When it comes to financial planning, we are all individuals. Yet some financial issues tend to befall women much more than men. As a result of lifestyle and career reasons many women find themselves facing different challenges than men. As Amanda Newell, Financial Planner explains, these challenges generally fall into three areas:

Longer life expectancy – Women have a longer life expectancy than men, resulting in longer retirements. Consequently, the need for retirement income is greater too. State pension ages have been rising – UK women will reach parity with men at 67 in 2028; Spain, Germany and France will raise retirement ages from 65 to 67 years between 2023 and 2029 and the Belgian government plans a rise to 66 in 2025 and to 67 in 2030 for men and women. Yet in many countries women’s retirement age remains lower than men’s.

The gender pay gap – On average women still earn approximately 20-25% less than their male counterparts. The World Economic Forum calculates that this gender pay gap will take around 202 years to close.

Family commitments – Women are more likely to take responsibility for family commitments through their lives. Time away from the workplace, and earning, can be the result of maternity leave, ongoing childcare needs and taking care of elderly relatives. The result is that some women find their careers and earning potential progress more slowly. The combination of these factors ultimately result in lower pensionable earnings and private savings for women.

The right approach
In facing these issues, women must consider a long-term, bespoke approach to financial planning. The right adviser can help explain and manage the options, taking into account savings potential, multi-country work and career gaps. 

Strategically, women are also more cautious and take less risk than men. This can significantly affect what course of financial planning and investment is suitable. Women are also more likely to pursue ethical investment strategies, taking into account climate change and sustainability factors – requiring specific approaches.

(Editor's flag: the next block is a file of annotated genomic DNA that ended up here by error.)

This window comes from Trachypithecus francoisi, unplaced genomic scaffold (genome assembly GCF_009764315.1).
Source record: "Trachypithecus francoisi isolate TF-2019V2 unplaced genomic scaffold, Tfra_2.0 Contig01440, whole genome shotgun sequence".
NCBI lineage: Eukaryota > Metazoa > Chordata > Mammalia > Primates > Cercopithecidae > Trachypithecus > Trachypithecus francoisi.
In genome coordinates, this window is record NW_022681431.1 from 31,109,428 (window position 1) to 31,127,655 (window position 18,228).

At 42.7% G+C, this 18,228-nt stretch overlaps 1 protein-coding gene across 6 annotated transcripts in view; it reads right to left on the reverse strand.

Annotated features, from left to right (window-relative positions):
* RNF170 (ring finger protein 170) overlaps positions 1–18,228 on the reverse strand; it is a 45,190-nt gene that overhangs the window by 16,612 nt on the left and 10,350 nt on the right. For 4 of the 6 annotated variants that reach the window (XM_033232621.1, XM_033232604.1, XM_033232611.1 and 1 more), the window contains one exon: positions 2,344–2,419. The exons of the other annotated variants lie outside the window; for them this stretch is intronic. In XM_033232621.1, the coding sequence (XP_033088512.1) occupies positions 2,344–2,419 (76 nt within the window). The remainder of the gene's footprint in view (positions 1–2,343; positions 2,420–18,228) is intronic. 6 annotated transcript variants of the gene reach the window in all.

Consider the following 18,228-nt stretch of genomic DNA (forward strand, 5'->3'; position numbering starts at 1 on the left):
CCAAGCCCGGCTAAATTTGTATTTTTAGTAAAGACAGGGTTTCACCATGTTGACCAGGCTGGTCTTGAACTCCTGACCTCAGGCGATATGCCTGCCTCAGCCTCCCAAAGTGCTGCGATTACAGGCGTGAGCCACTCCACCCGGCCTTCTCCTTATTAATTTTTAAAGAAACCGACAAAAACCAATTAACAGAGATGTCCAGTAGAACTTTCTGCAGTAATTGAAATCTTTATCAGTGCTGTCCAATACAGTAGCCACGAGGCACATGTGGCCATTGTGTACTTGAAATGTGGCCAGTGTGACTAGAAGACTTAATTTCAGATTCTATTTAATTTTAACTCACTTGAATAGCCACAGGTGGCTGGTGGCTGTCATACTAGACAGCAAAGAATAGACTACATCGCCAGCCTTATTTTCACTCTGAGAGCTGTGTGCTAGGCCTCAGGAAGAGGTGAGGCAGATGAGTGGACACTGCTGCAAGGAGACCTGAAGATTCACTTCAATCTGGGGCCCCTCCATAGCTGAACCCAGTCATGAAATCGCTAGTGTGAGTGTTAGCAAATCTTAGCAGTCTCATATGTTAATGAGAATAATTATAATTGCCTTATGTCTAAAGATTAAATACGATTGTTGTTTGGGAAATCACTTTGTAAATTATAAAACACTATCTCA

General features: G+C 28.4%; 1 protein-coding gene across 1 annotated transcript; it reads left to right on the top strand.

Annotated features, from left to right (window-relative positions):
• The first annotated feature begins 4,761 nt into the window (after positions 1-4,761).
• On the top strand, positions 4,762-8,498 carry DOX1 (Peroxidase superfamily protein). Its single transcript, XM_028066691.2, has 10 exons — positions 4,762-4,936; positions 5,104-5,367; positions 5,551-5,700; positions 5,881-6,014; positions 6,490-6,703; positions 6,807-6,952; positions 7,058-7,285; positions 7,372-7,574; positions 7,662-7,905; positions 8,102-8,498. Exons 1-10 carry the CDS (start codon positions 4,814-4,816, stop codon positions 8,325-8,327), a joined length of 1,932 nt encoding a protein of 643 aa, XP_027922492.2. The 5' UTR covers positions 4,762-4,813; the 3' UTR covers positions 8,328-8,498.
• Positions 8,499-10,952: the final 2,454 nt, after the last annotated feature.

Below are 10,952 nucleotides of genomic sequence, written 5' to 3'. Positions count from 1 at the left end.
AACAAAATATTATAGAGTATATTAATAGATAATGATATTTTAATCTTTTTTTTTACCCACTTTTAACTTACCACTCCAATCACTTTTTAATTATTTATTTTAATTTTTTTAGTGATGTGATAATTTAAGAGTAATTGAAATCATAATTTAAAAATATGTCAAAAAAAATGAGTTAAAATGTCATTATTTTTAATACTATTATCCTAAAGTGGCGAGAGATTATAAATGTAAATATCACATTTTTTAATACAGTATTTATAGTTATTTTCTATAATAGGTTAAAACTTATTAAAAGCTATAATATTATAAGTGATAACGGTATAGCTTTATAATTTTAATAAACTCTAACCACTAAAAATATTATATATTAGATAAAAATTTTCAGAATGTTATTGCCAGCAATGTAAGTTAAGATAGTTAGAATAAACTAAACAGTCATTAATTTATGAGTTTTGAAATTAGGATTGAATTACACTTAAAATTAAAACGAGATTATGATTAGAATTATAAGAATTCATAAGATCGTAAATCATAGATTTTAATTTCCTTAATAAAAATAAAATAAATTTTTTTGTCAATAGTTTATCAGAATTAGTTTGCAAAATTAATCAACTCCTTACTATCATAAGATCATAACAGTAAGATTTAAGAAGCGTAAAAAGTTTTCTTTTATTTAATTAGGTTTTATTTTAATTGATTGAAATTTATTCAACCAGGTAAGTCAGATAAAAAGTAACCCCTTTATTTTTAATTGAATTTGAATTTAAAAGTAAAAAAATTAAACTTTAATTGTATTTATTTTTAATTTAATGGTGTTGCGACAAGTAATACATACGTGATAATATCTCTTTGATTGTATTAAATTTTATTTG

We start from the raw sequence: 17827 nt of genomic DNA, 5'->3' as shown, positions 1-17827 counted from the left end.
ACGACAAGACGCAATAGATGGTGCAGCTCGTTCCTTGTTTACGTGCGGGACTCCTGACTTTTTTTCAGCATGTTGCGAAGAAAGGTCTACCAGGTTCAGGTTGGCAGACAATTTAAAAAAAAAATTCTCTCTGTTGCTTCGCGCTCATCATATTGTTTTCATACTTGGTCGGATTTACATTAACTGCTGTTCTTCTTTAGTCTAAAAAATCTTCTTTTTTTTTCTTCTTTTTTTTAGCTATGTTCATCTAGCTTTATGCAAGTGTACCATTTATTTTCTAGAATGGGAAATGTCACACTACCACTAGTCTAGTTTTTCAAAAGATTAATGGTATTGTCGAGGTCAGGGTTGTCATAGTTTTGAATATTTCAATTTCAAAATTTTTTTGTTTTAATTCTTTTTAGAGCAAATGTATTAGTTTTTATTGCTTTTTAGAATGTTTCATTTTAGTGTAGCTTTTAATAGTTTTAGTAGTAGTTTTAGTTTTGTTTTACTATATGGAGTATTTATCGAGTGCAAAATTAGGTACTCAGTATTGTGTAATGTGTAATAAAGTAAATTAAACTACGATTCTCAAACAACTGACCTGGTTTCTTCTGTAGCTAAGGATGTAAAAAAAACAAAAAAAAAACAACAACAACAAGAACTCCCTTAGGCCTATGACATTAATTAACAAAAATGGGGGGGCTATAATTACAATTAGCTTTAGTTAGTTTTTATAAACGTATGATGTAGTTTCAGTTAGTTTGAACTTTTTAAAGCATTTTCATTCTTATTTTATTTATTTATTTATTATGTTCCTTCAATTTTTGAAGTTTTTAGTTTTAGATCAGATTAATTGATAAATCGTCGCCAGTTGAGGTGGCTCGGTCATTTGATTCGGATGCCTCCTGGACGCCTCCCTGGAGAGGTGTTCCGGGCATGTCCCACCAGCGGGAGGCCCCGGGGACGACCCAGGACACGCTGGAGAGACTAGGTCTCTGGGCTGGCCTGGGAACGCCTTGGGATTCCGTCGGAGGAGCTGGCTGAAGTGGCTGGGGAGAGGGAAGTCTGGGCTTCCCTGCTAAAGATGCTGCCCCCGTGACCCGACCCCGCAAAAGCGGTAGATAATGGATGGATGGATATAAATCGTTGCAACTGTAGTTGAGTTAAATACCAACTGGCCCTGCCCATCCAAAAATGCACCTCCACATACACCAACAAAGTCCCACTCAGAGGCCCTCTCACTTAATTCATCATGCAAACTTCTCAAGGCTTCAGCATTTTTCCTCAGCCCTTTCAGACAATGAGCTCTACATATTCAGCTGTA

It’s important to always consider fees – as a naturally more cautious investor having a transparent view of costs and penalties will help minimise the impact of necessary charges.

Bespoke financial planning
Societal and legislative changes are improving the landscape for women in the workplace. When planning for retirement, inherent disadvantages need not prove too damaging with the right plans in place. Any advice should allow for the need to compensate for saving or pension underpayments and career gaps, and take account of any approach to risk and rewards. 

At The Fry Group, we offer a professional financial planning for women service tailored to individual requirements. We will help ensure that your financial affairs are in safe hands, and our team of experts will take time to understand what is important to you. We pride ourselves on being open, clear and approachable at every stage. You will also have the choice to meet with a female financial adviser, if you’d prefer.

For further information please get in touch.

Amanda Newell, Financial Planner

This entry was posted on Tuesday, 8th October 2019 at 11:25 am and is filed under Financial Planning, Investments, News, Retirement Planning. You can follow any responses to this entry through the RSS 2.0 feed.

Tags: financial planning, financial planning for women, Retirement planning